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Burnie

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Situated on Emu Bay at the mouth of the Emu River, Burnie is Tasmania’s third largest city and port for the rich agricultural and mineral mining activities of the region. Burnie is a major deepwater port for the north of Tasmania, with two permanent container ships making daily crossings to Melbourne. Burnie is very much a city in transition. Driven by the need to renew its economic base after the closure of major industrial workd, it is actively campaigning to bolster tourism, attract new investment and build the capacity of residents to develop businesses of their own. This move is appropriate and timely as Burnie makes a great base for exploring the region due to its central position and extensive facilties.

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Best time to visit:

November to April is the peak season in Tasmania. Summer brings warm days and mild evenings from December to February, while winter can be stormy with snow on the mountain peaks between July and August. Rainfall occurs throughout the year. The weather is most stable from the end of summer to autumn (February to May). Many towns in the region are planted with European deciduous trees which shed their leaves in Autumn (March to May). Their display of red and golden make the region particularly picturesque during these months.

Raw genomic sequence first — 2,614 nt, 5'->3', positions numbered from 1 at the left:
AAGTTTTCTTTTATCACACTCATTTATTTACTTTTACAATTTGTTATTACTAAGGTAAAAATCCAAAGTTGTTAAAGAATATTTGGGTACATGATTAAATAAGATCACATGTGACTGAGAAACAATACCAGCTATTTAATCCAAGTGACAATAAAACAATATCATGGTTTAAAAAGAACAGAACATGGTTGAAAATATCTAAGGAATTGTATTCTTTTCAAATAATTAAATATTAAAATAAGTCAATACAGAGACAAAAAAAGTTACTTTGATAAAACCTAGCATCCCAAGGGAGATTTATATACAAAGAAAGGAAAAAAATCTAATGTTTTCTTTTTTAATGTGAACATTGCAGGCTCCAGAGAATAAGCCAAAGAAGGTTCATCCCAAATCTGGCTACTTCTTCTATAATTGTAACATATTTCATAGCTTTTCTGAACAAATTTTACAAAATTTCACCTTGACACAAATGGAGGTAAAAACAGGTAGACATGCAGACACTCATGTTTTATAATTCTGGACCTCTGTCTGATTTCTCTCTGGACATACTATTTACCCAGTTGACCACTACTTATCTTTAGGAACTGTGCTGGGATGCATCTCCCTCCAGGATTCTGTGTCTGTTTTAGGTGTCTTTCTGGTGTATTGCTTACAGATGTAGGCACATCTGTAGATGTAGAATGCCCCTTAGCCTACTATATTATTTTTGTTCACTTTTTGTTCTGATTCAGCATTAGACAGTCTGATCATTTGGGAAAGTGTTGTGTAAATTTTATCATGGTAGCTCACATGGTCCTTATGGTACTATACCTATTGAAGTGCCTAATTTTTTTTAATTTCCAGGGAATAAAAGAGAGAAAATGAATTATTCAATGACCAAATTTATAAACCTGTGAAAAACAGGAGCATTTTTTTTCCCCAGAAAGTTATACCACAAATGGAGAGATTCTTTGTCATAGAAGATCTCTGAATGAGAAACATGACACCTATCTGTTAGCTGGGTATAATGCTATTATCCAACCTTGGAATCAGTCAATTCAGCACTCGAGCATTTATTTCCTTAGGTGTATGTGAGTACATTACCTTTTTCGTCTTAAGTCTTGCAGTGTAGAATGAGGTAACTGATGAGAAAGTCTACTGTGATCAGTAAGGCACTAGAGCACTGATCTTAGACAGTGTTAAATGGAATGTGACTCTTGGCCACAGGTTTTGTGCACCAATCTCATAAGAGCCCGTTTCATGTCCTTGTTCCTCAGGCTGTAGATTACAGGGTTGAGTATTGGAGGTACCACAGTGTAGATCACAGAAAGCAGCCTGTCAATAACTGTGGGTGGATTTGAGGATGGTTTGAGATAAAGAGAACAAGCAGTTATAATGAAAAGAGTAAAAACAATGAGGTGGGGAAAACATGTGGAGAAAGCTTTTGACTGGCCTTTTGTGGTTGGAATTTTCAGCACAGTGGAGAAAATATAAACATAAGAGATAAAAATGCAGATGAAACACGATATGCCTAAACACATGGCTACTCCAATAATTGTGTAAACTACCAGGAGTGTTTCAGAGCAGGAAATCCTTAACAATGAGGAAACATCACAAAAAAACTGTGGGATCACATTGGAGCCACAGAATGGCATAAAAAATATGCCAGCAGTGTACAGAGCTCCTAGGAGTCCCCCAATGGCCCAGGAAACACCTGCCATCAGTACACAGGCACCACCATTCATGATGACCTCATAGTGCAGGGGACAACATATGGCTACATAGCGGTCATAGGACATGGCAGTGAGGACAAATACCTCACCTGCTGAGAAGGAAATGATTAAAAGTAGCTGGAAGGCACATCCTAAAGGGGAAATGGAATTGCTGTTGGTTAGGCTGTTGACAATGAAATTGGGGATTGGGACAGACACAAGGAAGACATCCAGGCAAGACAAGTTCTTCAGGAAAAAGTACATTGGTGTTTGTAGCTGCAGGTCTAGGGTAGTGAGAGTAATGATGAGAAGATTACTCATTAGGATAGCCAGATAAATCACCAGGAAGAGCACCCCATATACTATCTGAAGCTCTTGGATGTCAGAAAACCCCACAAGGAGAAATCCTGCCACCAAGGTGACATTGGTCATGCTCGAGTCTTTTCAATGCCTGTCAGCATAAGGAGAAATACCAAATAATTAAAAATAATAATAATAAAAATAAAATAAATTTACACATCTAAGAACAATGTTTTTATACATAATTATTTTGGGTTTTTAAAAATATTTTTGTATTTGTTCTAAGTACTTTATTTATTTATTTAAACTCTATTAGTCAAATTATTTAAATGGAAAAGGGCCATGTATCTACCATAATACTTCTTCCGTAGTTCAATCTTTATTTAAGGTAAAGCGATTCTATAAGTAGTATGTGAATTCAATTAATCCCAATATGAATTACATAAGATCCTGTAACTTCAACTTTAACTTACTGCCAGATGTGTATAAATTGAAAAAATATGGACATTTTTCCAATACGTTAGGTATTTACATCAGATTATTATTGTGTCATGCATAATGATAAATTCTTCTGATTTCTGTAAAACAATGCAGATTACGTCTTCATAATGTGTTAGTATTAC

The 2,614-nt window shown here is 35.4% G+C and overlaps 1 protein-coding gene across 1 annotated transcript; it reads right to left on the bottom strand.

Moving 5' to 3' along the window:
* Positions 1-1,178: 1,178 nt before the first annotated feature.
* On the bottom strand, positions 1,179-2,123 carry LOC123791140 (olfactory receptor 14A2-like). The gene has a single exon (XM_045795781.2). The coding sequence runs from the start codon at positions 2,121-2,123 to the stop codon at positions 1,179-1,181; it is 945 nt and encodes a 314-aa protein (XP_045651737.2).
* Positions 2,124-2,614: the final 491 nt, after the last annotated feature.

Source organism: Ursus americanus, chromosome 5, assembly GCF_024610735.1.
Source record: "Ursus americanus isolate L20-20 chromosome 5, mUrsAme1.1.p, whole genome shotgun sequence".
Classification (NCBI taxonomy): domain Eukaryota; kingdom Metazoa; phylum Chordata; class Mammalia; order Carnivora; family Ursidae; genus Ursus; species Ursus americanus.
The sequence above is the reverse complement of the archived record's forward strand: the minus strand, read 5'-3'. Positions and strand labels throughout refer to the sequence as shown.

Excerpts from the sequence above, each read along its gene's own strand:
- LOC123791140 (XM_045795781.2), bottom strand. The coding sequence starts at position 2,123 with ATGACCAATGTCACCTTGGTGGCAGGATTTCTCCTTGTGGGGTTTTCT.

How to get there:

By car, from Melbourne, take the Spirit of Tasmania car and passenger ferry overnight from Melbourne. A supplementary day travel services operates during summer months. drive from Devonport to Burnie.

From Launceston: drive to Burnie via Deloraine, taking Bass Highway via Midland Highway south from Launceston.

From Hobart: drive north via Midland Highway, following the signs to Devonport and Burnie before reaching Launceston. By coach, Tassielink Coaches services all major centres throughout Tasmania. Bus service Metro Tasmania provides bus transport around the city and its suburbs. Burnie Airport is a 20 minute drive from the City of Burnie and is the closest Tasmanian mainland facility serviced daily from Melbourne. Burnie Port is Tasmania’s largest general cargo port and Australia’s largest container port. It is the nearest Tasmanian port to Melbourne.

Where is it?: Burnie is 149 km north west of Launcestion via Bass Highway, 47 km west of Devonport. It is a sea port on Bass Strait.

Visitor Information Centre: Makers’ Workshop, 2 Bass Hwy, Burnie. Ph (03) 6430 5831

Lookouts: Round Hill (244 metres above sea level), 5km from town, offers panoramic views of the district. Wilf Campbell Memorial Lookout also offers a panoramic view of the coast and city.

Events: New Year’s Day Sports Carnival

Surrounding area:

Cradle MountainCradle Mountain: one of Australia’s most recognised mountains, it is the centrepiece of Cradle Mountain Lake St Clair National Park is around a 1 hour 30 minutes drive south of Burnie. More >>

Coastal Drive: A day drive from Burnie up the north west coast is highly recommended. The drive can include Wynyard, Table Cape, picturesque village of Boat Harbour, Stanley and Circular Head, Rocky Cape National Park, Smithton, and Marrawah on the west coast. Simply follow Bass Highway west from Burnie. Off the main road you will find Trowutta caves and arch; Hellyer Gorge State Reserve; Allendale Gardens at Edith Creek. The coastal towns of Ulverstone (16km) and Penguin (28km) are to the east of Burnie on the road to Devonport. There are numerous waterfalls to visit, including Dip Falls and the giant eucalyptus tree and Guide Falls. Another recommended day trip from Burnie is a driving tour of the Great Western Tiers. More >>

Place Categories: Areas, Beaches, Cities and Towns, North West and Shopping.

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